Walking on Water

I was four years old the first time I saw a miracle. While playing in the front room with the blue blinds raised up, letting the mid morning light stream in through the windows, I peered outside to see a fawn curled up on the sidewalk against the brick wall right below me. She was unwell, and looked like her leg was hurt. My heart broke for her. I knelt down, and purposed to pray, not leaving my post until she was well again. I don’t know how long I was there, but it felt like forever. I hoped she could feel my love.

After a while, she got up and walked over to the side yard. I could not believe my eyes! The fawn was able to walk again, and I truly believed it was because of my fervent prayers.

In fourth grade, I took it upon myself to walk on water. We were living in south Florida, and had a pool in our back yard, so one afternoon while the siblings were engaged in other activities, I planted my feet a few steps from the deep end, giving myself room for a running start.

If I run fast enough, maybe I can trick the water into keeping its surface firm for me.

I cleared my mind of all negative thinking, took a deep breath, and ran, laughing the whole way! I made it a few steps onto the water before sinking, but it was enough to bolster my belief that we actually had access to things were missing out on, including walking on water. Maybe with enough practice, I could make it all the way across.

I have always believed in the impossible. My imagination has been wild for as long as I can remember. It’s like I was born with a brain wired to persevere until what I see in my mind and feel in my spirit comes to pass, even if it takes years. I love the scene from The Lion, the Witch, and the Wardrobe, in which Father Christmas gives each Pevensie child a gift to help them wage war in the ways they were born to. These gifts called into being their unique identities, showing them how the world needed them.

A good gift reminds you of who you really are: beloved, delighted in, strong, courageous, compassionate, necessary.

When we moved to the Dutch Caribbean in 2017, I believed wholeheartedly we would thrive throughout the process of medical school as a family of five, even though the odds were stacked quite high against us. We were hot off the heels of a traumatic twin pregnancy in which I was hospitalized at 26 weeks with unresolved hemorrhaging, and an abnormal ultrasound suggesting that “Twin B” may have fatal genetic abnormalities. They were born via c-section at 30 weeks, miraculously healthy, and to this day are thriving, but nothing could have prepared me for the difficulty of raising “three under three” on such a small, isolated island.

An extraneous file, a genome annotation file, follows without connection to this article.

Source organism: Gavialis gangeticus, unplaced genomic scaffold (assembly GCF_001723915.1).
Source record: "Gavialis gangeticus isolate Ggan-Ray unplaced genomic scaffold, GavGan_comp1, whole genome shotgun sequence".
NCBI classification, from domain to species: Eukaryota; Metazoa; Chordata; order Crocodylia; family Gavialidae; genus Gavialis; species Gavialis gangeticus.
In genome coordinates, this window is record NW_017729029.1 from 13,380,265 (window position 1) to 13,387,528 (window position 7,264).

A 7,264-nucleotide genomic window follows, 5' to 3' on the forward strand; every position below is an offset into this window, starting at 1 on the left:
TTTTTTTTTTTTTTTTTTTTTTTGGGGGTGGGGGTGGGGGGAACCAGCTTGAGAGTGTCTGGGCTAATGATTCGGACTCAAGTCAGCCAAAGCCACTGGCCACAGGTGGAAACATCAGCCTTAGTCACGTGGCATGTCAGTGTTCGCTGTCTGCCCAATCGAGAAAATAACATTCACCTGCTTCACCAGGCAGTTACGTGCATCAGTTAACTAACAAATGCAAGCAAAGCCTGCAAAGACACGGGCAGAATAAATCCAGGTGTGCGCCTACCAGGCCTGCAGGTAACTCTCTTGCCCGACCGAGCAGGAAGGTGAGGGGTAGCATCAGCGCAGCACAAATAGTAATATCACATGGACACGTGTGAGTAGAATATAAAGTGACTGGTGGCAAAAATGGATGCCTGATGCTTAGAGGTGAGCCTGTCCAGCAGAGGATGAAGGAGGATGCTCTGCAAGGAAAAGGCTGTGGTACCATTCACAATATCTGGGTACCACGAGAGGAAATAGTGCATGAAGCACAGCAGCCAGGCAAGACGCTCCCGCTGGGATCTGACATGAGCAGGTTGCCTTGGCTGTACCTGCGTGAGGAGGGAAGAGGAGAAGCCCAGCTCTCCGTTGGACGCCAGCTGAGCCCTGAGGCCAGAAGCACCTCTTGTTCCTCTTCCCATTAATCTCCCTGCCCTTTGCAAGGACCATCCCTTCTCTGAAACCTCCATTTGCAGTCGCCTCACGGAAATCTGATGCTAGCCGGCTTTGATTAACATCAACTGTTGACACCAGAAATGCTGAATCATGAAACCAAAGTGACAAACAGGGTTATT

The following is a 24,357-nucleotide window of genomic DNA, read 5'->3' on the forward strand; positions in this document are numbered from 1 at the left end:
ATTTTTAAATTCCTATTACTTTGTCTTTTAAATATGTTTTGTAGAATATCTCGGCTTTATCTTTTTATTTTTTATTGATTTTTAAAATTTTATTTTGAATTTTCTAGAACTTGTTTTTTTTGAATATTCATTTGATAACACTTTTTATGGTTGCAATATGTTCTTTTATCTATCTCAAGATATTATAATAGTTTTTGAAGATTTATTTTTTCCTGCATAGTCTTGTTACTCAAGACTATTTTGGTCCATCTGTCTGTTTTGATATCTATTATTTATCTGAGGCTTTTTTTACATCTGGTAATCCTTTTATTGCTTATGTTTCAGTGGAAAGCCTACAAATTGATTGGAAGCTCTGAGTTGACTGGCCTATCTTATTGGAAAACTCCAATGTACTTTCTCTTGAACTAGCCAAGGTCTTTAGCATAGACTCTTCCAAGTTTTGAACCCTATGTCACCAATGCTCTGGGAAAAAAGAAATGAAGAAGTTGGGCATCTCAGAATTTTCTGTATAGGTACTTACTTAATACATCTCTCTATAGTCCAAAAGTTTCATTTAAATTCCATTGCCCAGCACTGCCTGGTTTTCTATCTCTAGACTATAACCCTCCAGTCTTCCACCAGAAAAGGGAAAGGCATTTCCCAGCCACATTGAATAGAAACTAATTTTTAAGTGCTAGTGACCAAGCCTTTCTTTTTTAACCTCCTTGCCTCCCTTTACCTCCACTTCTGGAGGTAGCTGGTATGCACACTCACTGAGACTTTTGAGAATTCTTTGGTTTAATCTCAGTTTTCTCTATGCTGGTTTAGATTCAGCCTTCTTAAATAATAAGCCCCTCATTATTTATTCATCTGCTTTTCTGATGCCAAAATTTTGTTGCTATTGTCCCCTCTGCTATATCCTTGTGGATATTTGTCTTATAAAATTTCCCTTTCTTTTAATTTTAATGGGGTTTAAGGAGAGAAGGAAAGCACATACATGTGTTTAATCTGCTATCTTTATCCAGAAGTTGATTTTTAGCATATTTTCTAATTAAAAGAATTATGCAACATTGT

We strove to make it work on the island for about a year, then met a different side of persevering: knowing when to rest and say “no more.”

My husband and I have now been separated for 7 months. This distance seemed horribly impossible, and has frequently felt that way. Days go by where my heart feels frozen while I chugg along completing parenting tasks, and make personal and professional plans. But then I break open in a flood of frustration and tears: I just want MY person!!!! To be held and understood, to be seen, to be laughing alongside the one who has held my hand through mountaintops and valleys. He has embodied the kind of love I thought was impossible.

But now, he is coming home.

When Jesus was born, he gave us the gift of impossibility. Through his goodness, the waves that would overwhelm and swallow us whole, become the ground we walk on. Instead of striving harder to belong, we become inherently beloved. We get to forge a path of peace, strength, and rest. What other God comes to us, drawing us near, with no caveats and fine print? What other God calls us good, when our perceived shortcomings overwhelm us? What other God lets an 8 year old have a taste of walking on water, just because he is good and loves to hear us laugh?

How glorious that each time we step out in faith: going for it anyways, setting up shop anyways, moving anyways, auditioning anyways, starting a new business anyways, dreaming big anyways, widening our circle, embracing the margins, and loving anyways, we declare the impossible, possible.

I cannot think of a better gift.

*Photo by Angelo Pantazis on Unsplash